After the war a man tries to piece together the story of Father Maximilian Kolbe who volunteered to die in place of a stranger in the Nazi concentration camp of Auschwitz. Based on the real priest, who later became a catholic saint (1894-1941).
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O filme é maravilhoso. Santo Maximiliano Maria Kolbe, fez aquilo que o Cristo fez pelos irmãos, deu a sua vida em favor de um pai de Família. Sua vida nos inspira não simplesmente como um legado de heroísmo, mas acima de tudo parta nós cristão o Martírio, Não existe maior amor daquele que doa a sua vida ao seu semelhante.
Most interesting idea of this film is responsibility. but for what? For those who are not deserving to be sacrificed for their sake? Or for the sake of sacrificing, for the sake of humanity or the religious intentionality? Whatever his motivation, it shows that this film can be read from different perspectives.
Long before he was wisecracking in Tarantino's silly historical revisionisms Christopher Waltz was a Polish Auschwitz escapee in this, one of Krzysztof Zanussi's more overtly Catholic morality plays: a man allows ten others to die in his place; another offers his life for that of a man he doesn't even know.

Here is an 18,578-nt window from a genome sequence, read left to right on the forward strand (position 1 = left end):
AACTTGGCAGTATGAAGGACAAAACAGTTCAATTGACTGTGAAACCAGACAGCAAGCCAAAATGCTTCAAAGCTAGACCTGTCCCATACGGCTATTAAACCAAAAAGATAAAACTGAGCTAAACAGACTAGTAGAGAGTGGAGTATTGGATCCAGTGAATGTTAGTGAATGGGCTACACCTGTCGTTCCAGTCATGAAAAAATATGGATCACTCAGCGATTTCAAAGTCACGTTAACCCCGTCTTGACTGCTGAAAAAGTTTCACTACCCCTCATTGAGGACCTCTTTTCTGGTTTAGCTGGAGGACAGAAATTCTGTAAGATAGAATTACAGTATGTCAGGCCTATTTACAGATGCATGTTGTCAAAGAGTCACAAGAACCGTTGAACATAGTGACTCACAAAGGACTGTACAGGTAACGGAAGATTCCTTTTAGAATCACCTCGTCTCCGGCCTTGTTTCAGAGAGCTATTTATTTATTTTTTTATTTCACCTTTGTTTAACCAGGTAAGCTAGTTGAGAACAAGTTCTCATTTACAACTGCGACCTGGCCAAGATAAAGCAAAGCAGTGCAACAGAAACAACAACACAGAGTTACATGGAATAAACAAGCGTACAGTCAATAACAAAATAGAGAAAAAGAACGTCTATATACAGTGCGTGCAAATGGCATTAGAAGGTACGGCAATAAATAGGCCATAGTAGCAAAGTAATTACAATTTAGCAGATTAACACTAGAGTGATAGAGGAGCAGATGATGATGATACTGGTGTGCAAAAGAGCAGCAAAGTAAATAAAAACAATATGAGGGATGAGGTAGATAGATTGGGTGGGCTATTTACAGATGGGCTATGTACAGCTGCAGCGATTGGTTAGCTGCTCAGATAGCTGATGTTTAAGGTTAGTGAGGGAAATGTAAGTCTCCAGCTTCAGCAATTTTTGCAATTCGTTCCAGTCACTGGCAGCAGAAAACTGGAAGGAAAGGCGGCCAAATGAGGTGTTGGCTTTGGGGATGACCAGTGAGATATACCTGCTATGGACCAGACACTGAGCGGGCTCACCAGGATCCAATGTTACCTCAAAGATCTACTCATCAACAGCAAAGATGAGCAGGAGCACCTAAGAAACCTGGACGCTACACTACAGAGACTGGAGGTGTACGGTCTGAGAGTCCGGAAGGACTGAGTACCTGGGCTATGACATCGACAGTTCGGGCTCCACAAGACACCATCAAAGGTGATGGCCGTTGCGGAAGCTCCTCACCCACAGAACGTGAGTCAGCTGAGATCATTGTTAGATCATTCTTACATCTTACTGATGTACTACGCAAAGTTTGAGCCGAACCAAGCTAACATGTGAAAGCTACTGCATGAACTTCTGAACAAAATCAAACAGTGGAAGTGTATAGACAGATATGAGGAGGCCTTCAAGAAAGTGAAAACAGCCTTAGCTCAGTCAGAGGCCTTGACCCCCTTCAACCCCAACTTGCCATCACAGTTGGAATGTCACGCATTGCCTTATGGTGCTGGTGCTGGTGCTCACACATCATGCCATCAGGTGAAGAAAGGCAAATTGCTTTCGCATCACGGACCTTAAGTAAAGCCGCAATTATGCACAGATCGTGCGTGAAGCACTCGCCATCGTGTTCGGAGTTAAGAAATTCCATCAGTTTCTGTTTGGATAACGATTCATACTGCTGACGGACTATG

The weak point: it is a discourse on (Kolbe's) sainthood which needs a narrative device (the disbelief and the remorse of an escaped man) to develop.
Dialogues feel artificial but Zanussi does his best in showing inhumanity, the dichotomy faith-disbelief and humans' blindness while facing pain.
The historical subject may hide the feeling Zanussi usually delivers in his movies, but it is a solid piece nevertheless.
Academic in style and form, in spite of the promising first quarter, Zanussi's hagiographical approach is addressing important issues with respect to the distinction between church and faith, touches on the problem of Auschwitz surviror guilt but ultimately dwindles in terms of the confidence of the script and of the conventional visuals. Historically important but not much more really, by Zanussi's own standards.
It's one of the weakest films by Zanussi. It tries very hard to present different point of views about the ultimate sacrifice of life but it quickly spirals down into a mawkish Catholic propaganda. It has its strong moments but it lacks magic Zanussi’s previous films have.
Formally brilliant as ever, but eventually Christopher Waltz bowing down to the news of beatification is not the best of images for a closure. However, the question of the politics of memoir is surely an interesting takeaway from this film, something consistently discussed by Imre Kersetz in his books on Holocaust. Not his strongest work, but always a pleasure to see Zanussi's precision.